babble vs blither what difference

what is difference between babble and blither

English

Etymology

From Middle English babelen, from Old English *bæblian, also wæflian (to talk foolishly), from Proto-Germanic *babalōną (to chatter), from Proto-Indo-European *bʰa-bʰa-, perhaps a reduplication of Proto-Indo-European *bʰeh₂- (to say), or a variant of Proto-Indo-European *baba- (to talk vaguely, mumble), or a merger of the two, possibly ultimately onomatopoetic/mimicry of infantile sounds. Cognate with Old Frisian babbelje (to babble), Old Norse babbla (to babble) (Swedish babbla), Middle Low German babbelen (to babble), Dutch babbelen (to babble, chat), German pappeln and babbeln (to babble).

Pronunciation

  • IPA(key): /ˈbæb.l̩/
  • Rhymes: -æbəl

Verb

babble (third-person singular simple present babbles, present participle babbling, simple past and past participle babbled)

  1. (intransitive) To utter words indistinctly or unintelligibly; to utter inarticulate sounds
  2. (intransitive) To talk incoherently; to utter meaningless words.
  3. (intransitive) To talk too much; to chatter; to prattle.
  4. (intransitive) To make a continuous murmuring noise, like shallow water running over stones.
    • 1815, William Wordsworth, Extracts from Descriptive Sketches
      In every babbling brook he finds a friend.
  5. (transitive) To utter in an indistinct or incoherent way; to repeat words or sounds in a childish way without understanding.
    • 1712, John Arbuthnot, The History of John Bull
      These [words] he used to babble indifferently in all companies.
  6. (transitive) To reveal; to give away (a secret).

Translations

Noun

babble (usually uncountable, plural babbles)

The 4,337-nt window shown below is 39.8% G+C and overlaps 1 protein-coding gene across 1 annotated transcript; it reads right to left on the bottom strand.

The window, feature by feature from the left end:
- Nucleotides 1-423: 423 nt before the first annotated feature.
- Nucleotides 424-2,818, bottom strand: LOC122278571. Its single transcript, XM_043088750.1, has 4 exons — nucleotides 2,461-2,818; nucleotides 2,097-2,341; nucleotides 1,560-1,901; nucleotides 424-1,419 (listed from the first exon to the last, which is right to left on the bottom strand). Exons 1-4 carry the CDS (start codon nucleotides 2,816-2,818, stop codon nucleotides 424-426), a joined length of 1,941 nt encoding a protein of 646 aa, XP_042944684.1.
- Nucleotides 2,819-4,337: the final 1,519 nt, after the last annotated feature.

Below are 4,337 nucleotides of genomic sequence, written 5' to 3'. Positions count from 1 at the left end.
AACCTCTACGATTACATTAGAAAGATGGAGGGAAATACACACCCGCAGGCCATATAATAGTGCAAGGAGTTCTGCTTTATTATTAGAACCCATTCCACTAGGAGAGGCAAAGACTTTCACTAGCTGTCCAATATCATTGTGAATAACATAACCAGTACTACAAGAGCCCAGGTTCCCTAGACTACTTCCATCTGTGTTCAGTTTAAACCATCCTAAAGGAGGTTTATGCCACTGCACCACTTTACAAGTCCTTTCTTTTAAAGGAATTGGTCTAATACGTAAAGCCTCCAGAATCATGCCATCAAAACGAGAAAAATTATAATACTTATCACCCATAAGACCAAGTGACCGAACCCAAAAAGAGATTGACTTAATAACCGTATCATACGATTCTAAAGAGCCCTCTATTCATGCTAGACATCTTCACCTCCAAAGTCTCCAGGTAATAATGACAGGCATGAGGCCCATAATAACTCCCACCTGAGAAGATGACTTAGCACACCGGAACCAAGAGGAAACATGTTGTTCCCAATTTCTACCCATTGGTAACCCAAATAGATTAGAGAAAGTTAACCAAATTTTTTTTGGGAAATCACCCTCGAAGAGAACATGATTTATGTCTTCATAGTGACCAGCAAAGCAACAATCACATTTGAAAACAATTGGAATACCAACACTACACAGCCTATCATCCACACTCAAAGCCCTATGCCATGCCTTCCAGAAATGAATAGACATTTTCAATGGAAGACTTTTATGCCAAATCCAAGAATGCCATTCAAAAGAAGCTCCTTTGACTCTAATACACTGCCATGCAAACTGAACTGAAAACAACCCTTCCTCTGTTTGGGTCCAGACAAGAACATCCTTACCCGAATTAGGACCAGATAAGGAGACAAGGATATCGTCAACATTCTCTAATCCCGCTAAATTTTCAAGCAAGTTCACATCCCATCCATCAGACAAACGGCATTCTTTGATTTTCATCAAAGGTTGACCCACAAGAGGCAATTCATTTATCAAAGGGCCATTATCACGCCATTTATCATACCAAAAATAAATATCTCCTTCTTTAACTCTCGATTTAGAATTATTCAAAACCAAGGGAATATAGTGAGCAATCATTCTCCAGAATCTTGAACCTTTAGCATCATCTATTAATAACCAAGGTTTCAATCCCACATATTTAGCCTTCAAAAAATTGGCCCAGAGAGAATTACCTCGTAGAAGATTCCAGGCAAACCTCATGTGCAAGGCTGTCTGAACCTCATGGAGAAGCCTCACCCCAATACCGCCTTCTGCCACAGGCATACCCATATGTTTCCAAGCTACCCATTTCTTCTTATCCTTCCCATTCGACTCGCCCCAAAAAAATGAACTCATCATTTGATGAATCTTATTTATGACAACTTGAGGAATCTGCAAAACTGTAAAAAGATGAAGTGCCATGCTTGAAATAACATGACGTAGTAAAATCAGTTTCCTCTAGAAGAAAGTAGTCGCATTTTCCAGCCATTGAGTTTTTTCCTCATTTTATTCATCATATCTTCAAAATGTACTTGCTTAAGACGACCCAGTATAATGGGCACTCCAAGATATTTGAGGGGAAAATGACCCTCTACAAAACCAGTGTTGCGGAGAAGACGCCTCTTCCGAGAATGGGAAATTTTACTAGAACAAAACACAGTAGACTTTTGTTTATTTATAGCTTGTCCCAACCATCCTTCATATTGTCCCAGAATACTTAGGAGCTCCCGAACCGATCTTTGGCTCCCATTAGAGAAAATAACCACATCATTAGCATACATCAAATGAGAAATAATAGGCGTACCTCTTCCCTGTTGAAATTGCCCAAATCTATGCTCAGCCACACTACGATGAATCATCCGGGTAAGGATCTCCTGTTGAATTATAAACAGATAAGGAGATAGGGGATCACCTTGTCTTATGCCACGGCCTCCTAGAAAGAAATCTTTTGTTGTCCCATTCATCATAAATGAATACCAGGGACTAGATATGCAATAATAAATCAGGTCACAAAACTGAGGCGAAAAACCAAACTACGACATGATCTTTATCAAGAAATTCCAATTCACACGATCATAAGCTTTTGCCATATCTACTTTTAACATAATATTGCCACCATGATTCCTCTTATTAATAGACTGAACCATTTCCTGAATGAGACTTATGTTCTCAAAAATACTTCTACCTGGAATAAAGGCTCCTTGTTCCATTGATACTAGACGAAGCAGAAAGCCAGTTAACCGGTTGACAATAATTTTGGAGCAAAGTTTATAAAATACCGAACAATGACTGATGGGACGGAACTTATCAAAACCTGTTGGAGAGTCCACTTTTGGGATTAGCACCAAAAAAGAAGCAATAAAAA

1. Idle talk; senseless prattle
    Synonyms: gabble, twaddle
    • 1634, John Milton, Comus, a Mask, line 823:
      This is mere moral babble.
  2. Inarticulate speech; constant or confused murmur.
    • 1871, Charles Darwin, The Descent of Man, and Selection in Relation to Sex
      The babble of our young children.
  3. A sound like that of water gently flowing around obstructions.
    • ?, Alfred Tennyson, Mariana
      The babble of the stream.

Synonyms

  • See also Thesaurus:chatter

Hyponyms

Translations

See also

  • babblement
  • babblery

References

  • babble in Webster’s Revised Unabridged Dictionary, G. & C. Merriam, 1913.

German

Verb

babble

  1. inflection of babbeln:
    1. first-person singular present
    2. first/third-person singular subjunctive I
    3. singular imperative


English

Etymology 1

Related to blithe

Pronunciation

  • IPA(key): /blaɪðɚ(ɹ)/

Adjective

blither

  1. comparative form of blithe: more blithe

Etymology 2

A variant of blether, from blather.

Pronunciation

  • (US) IPA(key): /ˈblɪðɚ/
  • (Received Pronunciation) IPA(key): /ˈblɪðə(ɹ)/

Verb

blither (third-person singular simple present blithers, present participle blithering, simple past and past participle blithered)

  1. to talk foolishly; to blather
Derived terms
  • blithering

Anagrams

  • Hilbert

Scots

Adjective

blither

  1. comparative degree of blithe

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